Molecular Interactions Between Silver Nanoparticles and Model Cell Membranes

  • Peipei Hu
  • Xiaoxian Zhang
  • Yaoxin Li
  • Cayla Pichan
  • Zhan Chen
Original Paper
  • 12 Downloads

Abstract

Silver (Ag) nanoparticles (NPs) are well known for their antibacterial properties. However, concerns have been raised on their possible toxicity to humans. This work is aimed to understand molecular interactions between Ag NPs and model mammalian cell membranes. Sum frequency generation (SFG) vibrational spectroscopy was used to study such interactions, supplemented by attenuated total reflectance–Fourier transform infrared spectroscopy (ATR–FTIR). Based on the SFG and ATR–FTIR results, it was found that Ag NPs could induce flip-flop of substrate supported lipid bilayers serving as model mammalian cell membranes. The Ag NPs could accumulate onto the model cell membrane and may aggregate. The Ag NP–model cell membrane interactions depend on the Ag NP solution concentration. At low Ag NP solution concentration, lipid flip-flop was observed. At higher Ag NP concentrations, Ag NPs caused lipid flip-flop faster and might aggregate. Therefore, the lipid flip-flop rates and Ag NP accumulation/aggregation rates are directly related to the Ag NP concentration of the subphase in contact with the lipid bilayer.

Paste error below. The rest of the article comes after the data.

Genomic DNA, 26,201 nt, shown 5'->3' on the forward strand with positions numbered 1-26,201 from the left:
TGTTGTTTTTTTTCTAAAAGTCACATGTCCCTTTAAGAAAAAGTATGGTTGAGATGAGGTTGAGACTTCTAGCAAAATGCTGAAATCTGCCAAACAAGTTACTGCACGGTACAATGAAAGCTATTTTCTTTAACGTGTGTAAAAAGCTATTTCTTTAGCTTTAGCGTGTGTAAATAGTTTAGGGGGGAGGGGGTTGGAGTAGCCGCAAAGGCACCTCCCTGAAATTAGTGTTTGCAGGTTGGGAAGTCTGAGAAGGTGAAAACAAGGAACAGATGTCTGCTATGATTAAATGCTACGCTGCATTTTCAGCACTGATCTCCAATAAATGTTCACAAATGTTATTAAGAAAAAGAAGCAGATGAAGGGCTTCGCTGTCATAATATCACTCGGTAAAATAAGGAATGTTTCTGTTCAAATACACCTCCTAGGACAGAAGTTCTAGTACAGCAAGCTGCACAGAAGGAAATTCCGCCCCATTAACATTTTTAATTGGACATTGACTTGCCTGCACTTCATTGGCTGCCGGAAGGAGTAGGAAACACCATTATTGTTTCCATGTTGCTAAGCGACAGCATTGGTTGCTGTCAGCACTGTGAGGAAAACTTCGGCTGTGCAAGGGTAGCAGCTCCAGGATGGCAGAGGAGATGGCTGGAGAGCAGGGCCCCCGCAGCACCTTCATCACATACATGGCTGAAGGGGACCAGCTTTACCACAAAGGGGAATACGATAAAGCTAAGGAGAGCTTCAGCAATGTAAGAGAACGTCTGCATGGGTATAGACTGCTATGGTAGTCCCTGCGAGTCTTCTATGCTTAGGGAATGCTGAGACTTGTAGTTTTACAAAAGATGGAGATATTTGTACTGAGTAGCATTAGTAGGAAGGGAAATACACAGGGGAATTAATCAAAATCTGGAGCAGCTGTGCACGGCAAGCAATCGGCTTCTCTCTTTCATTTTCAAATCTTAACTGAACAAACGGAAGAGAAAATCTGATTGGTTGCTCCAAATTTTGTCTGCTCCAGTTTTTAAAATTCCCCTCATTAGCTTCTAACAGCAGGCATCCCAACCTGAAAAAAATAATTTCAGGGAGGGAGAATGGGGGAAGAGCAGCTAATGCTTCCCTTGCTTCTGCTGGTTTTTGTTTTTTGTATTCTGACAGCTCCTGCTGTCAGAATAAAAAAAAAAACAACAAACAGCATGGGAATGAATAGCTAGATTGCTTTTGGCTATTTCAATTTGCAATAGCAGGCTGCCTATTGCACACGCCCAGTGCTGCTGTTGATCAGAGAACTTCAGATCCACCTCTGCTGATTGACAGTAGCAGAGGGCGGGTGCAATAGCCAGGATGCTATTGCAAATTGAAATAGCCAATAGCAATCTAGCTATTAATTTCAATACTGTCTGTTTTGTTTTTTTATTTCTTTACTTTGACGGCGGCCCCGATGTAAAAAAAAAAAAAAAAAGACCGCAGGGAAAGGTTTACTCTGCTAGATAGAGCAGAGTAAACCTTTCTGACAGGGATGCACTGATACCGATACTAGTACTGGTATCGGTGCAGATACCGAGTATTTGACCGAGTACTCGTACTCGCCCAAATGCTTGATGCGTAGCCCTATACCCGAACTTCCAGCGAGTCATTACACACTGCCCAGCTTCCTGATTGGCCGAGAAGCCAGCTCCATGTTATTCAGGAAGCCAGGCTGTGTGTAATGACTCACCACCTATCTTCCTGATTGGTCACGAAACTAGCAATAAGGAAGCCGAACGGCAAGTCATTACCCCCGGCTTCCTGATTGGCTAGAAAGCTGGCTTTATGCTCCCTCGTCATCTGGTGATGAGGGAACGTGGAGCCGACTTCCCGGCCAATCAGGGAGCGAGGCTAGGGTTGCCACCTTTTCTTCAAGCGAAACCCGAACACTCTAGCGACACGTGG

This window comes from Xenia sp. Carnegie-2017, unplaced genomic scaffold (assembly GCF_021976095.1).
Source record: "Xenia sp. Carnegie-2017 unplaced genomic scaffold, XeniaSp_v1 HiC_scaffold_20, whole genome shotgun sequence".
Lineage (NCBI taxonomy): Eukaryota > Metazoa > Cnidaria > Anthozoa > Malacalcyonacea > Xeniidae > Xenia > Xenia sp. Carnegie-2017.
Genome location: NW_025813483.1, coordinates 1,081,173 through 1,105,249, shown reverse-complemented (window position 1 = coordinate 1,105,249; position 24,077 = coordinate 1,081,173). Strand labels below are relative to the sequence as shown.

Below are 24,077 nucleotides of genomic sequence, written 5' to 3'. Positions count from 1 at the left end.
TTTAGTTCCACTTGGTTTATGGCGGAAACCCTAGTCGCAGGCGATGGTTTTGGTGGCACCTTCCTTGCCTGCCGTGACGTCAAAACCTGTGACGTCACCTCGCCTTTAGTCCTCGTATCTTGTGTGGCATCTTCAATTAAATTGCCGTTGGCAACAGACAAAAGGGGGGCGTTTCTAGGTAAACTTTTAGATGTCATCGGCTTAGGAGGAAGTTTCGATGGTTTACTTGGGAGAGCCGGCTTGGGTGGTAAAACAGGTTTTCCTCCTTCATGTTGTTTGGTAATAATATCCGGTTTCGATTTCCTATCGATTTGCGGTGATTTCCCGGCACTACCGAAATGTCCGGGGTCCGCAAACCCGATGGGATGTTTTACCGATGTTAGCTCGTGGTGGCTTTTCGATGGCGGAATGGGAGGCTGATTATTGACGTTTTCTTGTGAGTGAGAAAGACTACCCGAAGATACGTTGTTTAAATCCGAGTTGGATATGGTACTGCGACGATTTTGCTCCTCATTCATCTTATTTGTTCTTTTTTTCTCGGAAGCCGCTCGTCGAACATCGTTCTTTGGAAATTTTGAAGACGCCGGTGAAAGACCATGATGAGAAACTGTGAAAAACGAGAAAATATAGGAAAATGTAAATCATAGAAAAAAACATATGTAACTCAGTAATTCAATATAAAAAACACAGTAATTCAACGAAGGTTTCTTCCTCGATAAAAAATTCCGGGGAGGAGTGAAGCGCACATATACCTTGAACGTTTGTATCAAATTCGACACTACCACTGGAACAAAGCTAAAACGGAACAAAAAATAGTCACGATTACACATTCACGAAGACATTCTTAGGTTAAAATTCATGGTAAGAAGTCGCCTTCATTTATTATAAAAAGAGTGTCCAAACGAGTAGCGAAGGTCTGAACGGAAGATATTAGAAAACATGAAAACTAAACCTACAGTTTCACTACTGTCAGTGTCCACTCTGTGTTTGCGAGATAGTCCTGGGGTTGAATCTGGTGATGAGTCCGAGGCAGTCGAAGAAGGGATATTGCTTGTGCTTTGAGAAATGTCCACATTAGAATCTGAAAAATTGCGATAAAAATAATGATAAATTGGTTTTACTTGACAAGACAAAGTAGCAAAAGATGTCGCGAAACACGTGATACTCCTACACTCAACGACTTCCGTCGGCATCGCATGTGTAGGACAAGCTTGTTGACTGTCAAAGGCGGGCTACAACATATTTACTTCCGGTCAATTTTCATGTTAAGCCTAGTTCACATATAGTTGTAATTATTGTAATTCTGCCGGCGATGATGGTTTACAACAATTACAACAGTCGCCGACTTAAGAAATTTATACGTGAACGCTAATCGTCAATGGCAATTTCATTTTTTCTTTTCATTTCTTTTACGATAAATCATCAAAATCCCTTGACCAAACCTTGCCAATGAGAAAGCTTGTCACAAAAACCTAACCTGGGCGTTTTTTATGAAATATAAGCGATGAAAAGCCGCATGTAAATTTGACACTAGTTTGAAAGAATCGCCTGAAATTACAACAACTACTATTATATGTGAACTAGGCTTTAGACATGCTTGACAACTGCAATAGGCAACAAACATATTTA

Keywords

Silver nanoparticle Sum frequency generation (SFG) vibrational spectroscopy ATR–FTIR Model cell membrane Lipid flip-flop 

Notes

Acknowledgements

This research is supported by the University of Michigan. P.H thanks for University of Michigan Rackham Graduate School for the Rackham Merit Fellowship.

Compliance with Ethical Standards

Conflict of interest

The authors declare no competing financial interest.

Supplementary material

11244_2018_926_MOESM1_ESM.docx (1.3 mb)
Supplementary material 1 (DOCX 1360 KB)

References

  1. 1.
    Kuo C-W, Chueh D-Y, Singh N, Chien F-C, Chen P (2011) Targeted nuclear delivery using peptide-coated quantum dots. Bioconjugate Chem 22(6):1073–1080CrossRefGoogle Scholar
  2. 2.
    De Jong WH, Borm PJ (2008) Drug delivery and nanoparticles: applications and hazards. Int J Nanomed 3(2):133CrossRefGoogle Scholar
  3. 3.
    Fang B, Luo J, Chen Y, Wanjala BN, Loukrakpam R, Hong J, Yin J, Hu X, Hu P, Zhong CJ (2011) Nanoengineered PtVFe/C cathode electrocatalysts in PEM fuel cells: catalyst activity and stability. ChemCatChem 3(3):583–593CrossRefGoogle Scholar
  4. 4.